This is a character description of Popeye by Bill Blackbeard that I quite like, providing a finely tuned literary Description, though its deft concision reveals a retrospective insight that I feel is only replicable as a posthumous reading of a character, rather than a practical authentic oracular envisioning at the point of a characters conception. But, I still feel it conveys a degree of clarity that stands as a beacon for what should be aimed for, when starting a character.
floobynooby.com is a fantastic storyboarding resources, however everything has just been dumped, in a good order but still dumped, all on one page; making finding things on the page a touch frustrating. One section I’d like to highlight is the write up on Retro-boarding which is described as…
One of the best exercises for learning all about cutting and staging film is to draw thumbnails while watching a section of a film.
View this clip.
Play and pause on each shot, and draw what you see, indicate any camera moves, changes in poses and expressions, recreate the posture, framing and subject placement for every shot. Keep it rough and simple, imagine you are reverse-engineering the sequence as you break down these shots to storyboard them. Think about the pacing and editing, why the shots are framed the way they are, where the negative space is, when and why does it go to close-ups, and where is the main focal point in each shot.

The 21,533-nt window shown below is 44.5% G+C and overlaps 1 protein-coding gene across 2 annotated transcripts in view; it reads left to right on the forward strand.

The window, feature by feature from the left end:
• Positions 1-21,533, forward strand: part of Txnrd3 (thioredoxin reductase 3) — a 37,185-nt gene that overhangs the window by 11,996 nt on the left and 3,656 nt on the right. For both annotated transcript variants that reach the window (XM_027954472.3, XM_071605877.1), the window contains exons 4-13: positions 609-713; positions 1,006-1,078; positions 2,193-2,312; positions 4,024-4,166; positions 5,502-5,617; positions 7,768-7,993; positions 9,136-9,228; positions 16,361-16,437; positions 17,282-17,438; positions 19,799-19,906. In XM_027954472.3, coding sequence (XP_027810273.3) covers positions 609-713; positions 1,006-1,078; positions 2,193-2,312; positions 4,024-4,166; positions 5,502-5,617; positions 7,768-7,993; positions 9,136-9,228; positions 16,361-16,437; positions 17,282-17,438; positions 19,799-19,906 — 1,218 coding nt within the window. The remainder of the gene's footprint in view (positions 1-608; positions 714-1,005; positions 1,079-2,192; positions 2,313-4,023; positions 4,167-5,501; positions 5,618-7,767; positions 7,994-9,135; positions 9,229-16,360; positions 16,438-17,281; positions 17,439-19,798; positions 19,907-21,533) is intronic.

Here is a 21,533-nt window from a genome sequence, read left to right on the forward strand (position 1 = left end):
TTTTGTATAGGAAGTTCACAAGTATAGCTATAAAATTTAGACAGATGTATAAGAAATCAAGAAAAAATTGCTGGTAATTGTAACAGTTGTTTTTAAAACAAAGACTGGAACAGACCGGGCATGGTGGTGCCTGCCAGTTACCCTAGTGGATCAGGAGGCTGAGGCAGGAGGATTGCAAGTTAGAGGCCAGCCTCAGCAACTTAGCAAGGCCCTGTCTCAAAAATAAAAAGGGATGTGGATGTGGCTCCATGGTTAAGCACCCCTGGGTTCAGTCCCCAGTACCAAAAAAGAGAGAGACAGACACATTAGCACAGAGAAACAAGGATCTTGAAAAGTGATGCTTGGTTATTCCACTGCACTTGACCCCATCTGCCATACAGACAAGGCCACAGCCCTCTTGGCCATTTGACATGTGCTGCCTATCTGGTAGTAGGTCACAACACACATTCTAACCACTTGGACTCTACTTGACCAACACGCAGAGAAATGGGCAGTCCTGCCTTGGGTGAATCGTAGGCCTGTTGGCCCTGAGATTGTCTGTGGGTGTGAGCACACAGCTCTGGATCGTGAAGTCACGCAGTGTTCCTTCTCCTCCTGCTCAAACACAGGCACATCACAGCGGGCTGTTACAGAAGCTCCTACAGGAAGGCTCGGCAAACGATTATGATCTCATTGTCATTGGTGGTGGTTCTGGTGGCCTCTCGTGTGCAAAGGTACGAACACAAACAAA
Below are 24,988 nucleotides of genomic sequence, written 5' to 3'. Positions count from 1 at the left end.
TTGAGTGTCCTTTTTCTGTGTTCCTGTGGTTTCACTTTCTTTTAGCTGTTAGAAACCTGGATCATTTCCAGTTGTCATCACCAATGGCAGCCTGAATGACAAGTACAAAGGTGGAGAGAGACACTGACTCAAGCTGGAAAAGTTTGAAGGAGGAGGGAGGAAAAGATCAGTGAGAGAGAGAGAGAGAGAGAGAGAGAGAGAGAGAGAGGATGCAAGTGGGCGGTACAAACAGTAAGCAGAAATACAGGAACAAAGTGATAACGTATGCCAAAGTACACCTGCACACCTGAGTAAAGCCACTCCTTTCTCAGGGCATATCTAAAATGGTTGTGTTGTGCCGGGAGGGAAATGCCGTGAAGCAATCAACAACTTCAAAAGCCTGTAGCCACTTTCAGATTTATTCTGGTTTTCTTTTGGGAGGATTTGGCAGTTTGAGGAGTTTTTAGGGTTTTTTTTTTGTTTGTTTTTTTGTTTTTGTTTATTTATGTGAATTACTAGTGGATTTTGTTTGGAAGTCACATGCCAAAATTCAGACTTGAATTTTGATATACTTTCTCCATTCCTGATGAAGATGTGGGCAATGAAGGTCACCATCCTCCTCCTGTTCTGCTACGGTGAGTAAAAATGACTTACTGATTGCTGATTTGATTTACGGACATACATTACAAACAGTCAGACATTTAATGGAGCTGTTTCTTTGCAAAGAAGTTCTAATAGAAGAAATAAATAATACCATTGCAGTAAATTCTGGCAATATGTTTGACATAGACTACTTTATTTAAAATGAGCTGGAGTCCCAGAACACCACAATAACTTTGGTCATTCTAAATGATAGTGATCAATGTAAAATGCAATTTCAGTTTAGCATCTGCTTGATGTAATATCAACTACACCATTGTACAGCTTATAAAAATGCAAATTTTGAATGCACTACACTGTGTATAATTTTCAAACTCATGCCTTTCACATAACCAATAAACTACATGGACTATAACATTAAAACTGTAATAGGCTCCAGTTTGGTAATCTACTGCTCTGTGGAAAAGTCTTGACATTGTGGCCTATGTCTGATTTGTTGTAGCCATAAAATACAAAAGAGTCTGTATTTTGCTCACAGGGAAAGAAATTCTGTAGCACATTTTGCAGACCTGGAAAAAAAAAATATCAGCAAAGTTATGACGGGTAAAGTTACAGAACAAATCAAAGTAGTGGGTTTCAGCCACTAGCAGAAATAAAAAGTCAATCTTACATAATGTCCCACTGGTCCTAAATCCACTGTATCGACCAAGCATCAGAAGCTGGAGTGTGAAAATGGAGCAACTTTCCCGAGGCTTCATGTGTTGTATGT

So whenever I “step through” a sequence or section of a film. I usually have a reason why I’ve picked that particular clip, and it usually relates to something I’m working on, or I found the clip or sequence to have some striking compositions or nice editing techniques.
I’ll draw a small thumbnail to represent each scene. If it’s a short scene I’ll usually pick a “key” frame from the scene – an image that best describes what the scene is about. Or is it’s a long scene, I’ll draw more images – whatever is necessary to get the idea of what the director has done with the staging and the camera work (if there is any).